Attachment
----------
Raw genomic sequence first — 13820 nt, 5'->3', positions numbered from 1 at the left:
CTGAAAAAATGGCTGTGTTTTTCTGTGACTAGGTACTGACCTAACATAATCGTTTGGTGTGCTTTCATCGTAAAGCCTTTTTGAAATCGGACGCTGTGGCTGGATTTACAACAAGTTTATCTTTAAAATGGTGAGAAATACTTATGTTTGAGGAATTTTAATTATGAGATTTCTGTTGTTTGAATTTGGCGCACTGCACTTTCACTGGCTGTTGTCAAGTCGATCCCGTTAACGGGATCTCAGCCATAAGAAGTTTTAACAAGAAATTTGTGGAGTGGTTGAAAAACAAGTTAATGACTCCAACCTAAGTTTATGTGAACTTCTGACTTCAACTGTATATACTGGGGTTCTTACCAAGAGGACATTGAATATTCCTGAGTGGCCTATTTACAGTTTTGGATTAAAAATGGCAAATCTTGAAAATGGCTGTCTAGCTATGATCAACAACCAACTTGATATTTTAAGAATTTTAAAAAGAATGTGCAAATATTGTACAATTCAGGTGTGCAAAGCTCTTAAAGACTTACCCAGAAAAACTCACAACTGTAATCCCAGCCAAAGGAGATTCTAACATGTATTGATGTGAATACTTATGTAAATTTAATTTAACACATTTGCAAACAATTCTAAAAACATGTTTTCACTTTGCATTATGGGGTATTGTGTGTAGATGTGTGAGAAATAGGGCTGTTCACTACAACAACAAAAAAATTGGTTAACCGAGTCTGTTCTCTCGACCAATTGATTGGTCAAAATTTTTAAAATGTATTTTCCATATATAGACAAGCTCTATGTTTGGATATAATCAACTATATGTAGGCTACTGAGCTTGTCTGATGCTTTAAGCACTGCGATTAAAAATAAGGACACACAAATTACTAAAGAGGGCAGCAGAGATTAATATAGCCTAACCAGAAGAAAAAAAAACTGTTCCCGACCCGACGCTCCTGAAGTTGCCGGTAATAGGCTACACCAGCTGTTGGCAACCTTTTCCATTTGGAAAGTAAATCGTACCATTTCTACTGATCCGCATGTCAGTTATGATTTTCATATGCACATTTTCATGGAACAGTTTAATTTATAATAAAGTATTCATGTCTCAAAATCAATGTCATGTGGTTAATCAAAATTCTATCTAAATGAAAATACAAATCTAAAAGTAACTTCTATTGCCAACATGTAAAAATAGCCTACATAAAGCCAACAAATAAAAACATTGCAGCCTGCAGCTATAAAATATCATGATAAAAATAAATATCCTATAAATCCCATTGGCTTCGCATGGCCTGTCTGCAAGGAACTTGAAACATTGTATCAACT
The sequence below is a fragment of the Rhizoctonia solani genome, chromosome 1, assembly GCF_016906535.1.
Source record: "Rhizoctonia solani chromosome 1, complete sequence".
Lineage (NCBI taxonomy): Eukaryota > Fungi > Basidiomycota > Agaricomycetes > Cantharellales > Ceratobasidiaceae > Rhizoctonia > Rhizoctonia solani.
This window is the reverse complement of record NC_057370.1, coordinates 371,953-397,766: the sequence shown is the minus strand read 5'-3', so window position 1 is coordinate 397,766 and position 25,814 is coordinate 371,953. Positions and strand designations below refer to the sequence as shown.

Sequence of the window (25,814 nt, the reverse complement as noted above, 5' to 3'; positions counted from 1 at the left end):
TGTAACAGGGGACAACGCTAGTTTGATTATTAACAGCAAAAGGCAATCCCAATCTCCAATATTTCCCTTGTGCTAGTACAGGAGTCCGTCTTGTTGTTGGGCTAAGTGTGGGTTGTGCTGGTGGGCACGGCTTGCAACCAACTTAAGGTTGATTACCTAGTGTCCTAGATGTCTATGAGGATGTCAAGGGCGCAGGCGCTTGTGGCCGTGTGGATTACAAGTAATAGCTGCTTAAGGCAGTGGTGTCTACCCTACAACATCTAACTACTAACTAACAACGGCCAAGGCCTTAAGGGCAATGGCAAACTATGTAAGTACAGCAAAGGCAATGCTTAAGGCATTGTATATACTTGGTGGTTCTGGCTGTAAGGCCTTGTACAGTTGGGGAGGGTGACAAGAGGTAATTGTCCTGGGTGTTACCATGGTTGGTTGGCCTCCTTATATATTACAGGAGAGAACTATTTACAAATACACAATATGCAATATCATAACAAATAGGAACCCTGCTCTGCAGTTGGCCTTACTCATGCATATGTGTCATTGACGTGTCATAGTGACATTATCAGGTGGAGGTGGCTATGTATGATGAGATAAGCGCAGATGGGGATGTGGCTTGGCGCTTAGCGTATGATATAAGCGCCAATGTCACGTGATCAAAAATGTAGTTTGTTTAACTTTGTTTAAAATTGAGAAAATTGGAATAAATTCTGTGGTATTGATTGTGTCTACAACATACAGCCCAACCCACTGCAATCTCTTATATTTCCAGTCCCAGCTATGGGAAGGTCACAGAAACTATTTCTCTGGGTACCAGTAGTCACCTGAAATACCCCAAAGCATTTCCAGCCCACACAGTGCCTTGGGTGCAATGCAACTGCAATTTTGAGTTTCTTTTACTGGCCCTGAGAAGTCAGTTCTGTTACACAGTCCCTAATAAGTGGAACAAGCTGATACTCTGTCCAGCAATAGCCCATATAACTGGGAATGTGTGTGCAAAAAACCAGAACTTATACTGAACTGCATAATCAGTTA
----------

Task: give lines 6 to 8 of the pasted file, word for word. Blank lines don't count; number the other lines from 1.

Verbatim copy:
This window is the reverse complement of record NC_057370.1, coordinates 371,953-397,766: the sequence shown is the minus strand read 5'-3', so window position 1 is coordinate 397,766 and position 25,814 is coordinate 371,953. Positions and strand designations below refer to the sequence as shown.

Sequence of the window (25,814 nt, the reverse complement as noted above, 5' to 3'; positions counted from 1 at the left end):
TGTAACAGGGGACAACGCTAGTTTGATTATTAACAGCAAAAGGCAATCCCAATCTCCAATATTTCCCTTGTGCTAGTACAGGAGTCCGTCTTGTTGTTGGGCTAAGTGTGGGTTGTGCTGGTGGGCACGGCTTGCAACCAACTTAAGGTTGATTACCTAGTGTCCTAGATGTCTATGAGGATGTCAAGGGCGCAGGCGCTTGTGGCCGTGTGGATTACAAGTAATAGCTGCTTAAGGCAGTGGTGTCTACCCTACAACATCTAACTACTAACTAACAACGGCCAAGGCCTTAAGGGCAATGGCAAACTATGTAAGTACAGCAAAGGCAATGCTTAAGGCATTGTATATACTTGGTGGTTCTGGCTGTAAGGCCTTGTACAGTTGGGGAGGGTGACAAGAGGTAATTGTCCTGGGTGTTACCATGGTTGGTTGGCCTCCTTATATATTACAGGAGAGAACTATTTACAAATACACAATATGCAATATCATAACAAATAGGAACCCTGCTCTGCAGTTGGCCTTACTCATGCATATGTGTCATTGACGTGTCATAGTGACATTATCAGGTGGAGGTGGCTATGTATGATGAGATAAGCGCAGATGGGGATGTGGCTTGGCGCTTAGCGTATGATATAAGCGCCAATGTCACGTGATCAAAAATGTAGTTTGTTTAACTTTGTTTAAAATTGAGAAAATTGGAATAAATTCTGTGGTATTGATTGTGTCTACAACATACAGCCCAACCCACTGCAATCTCTTATATTTCCAGTCCCAGCTATGGGAAGGTCACAGAAACTATTTCTCTGGGTACCAGTAGTCACCTGAAATACCCCAAAGCATTTCCAGCCCACACAGTGCCTTGGGTGCAATGCAACTGCAATTTTGAGTTTCTTTTACTGGCCCTGAGAAGTCAGTTCTGTTACACAGTCCCTAATAAGTGGAACAAGCTGATACTCTGTCCAGCAATAGCCCATATAACTGGGAATGTGTGTGCAAAAAACCAGAACTTATACTGAACTGCATAATCAGTTA